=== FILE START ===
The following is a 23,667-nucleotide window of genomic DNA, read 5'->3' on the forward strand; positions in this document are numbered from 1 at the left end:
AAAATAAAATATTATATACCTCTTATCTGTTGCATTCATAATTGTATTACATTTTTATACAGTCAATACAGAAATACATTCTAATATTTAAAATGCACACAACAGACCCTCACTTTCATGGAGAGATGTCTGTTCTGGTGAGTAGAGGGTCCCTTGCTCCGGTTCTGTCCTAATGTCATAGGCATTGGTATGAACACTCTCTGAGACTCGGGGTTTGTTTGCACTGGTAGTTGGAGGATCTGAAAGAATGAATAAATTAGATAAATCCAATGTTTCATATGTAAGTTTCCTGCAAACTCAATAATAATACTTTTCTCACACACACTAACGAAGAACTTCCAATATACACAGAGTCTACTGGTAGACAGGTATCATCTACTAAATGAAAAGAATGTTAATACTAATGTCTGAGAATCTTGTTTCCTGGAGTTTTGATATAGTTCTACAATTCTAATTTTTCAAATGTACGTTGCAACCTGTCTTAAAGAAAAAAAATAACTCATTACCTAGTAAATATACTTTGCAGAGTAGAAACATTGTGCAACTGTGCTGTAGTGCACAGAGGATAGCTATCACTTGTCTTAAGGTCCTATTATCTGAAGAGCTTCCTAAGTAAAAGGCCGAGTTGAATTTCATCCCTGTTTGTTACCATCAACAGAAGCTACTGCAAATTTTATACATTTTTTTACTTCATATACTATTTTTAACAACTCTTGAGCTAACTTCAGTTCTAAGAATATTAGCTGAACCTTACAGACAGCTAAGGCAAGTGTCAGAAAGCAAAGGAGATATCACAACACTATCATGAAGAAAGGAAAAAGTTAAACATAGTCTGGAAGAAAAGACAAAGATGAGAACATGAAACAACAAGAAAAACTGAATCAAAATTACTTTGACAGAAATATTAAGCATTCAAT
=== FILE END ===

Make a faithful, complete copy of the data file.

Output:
The following is a 23,667-nucleotide window of genomic DNA, read 5'->3' on the forward strand; positions in this document are numbered from 1 at the left end:
AAAATAAAATATTATATACCTCTTATCTGTTGCATTCATAATTGTATTACATTTTTATACAGTCAATACAGAAATACATTCTAATATTTAAAATGCACACAACAGACCCTCACTTTCATGGAGAGATGTCTGTTCTGGTGAGTAGAGGGTCCCTTGCTCCGGTTCTGTCCTAATGTCATAGGCATTGGTATGAACACTCTCTGAGACTCGGGGTTTGTTTGCACTGGTAGTTGGAGGATCTGAAAGAATGAATAAATTAGATAAATCCAATGTTTCATATGTAAGTTTCCTGCAAACTCAATAATAATACTTTTCTCACACACACTAACGAAGAACTTCCAATATACACAGAGTCTACTGGTAGACAGGTATCATCTACTAAATGAAAAGAATGTTAATACTAATGTCTGAGAATCTTGTTTCCTGGAGTTTTGATATAGTTCTACAATTCTAATTTTTCAAATGTACGTTGCAACCTGTCTTAAAGAAAAAAAATAACTCATTACCTAGTAAATATACTTTGCAGAGTAGAAACATTGTGCAACTGTGCTGTAGTGCACAGAGGATAGCTATCACTTGTCTTAAGGTCCTATTATCTGAAGAGCTTCCTAAGTAAAAGGCCGAGTTGAATTTCATCCCTGTTTGTTACCATCAACAGAAGCTACTGCAAATTTTATACATTTTTTTACTTCATATACTATTTTTAACAACTCTTGAGCTAACTTCAGTTCTAAGAATATTAGCTGAACCTTACAGACAGCTAAGGCAAGTGTCAGAAAGCAAAGGAGATATCACAACACTATCATGAAGAAAGGAAAAAGTTAAACATAGTCTGGAAGAAAAGACAAAGATGAGAACATGAAACAACAAGAAAAACTGAATCAAAATTACTTTGACAGAAATATTAAGCATTCAAT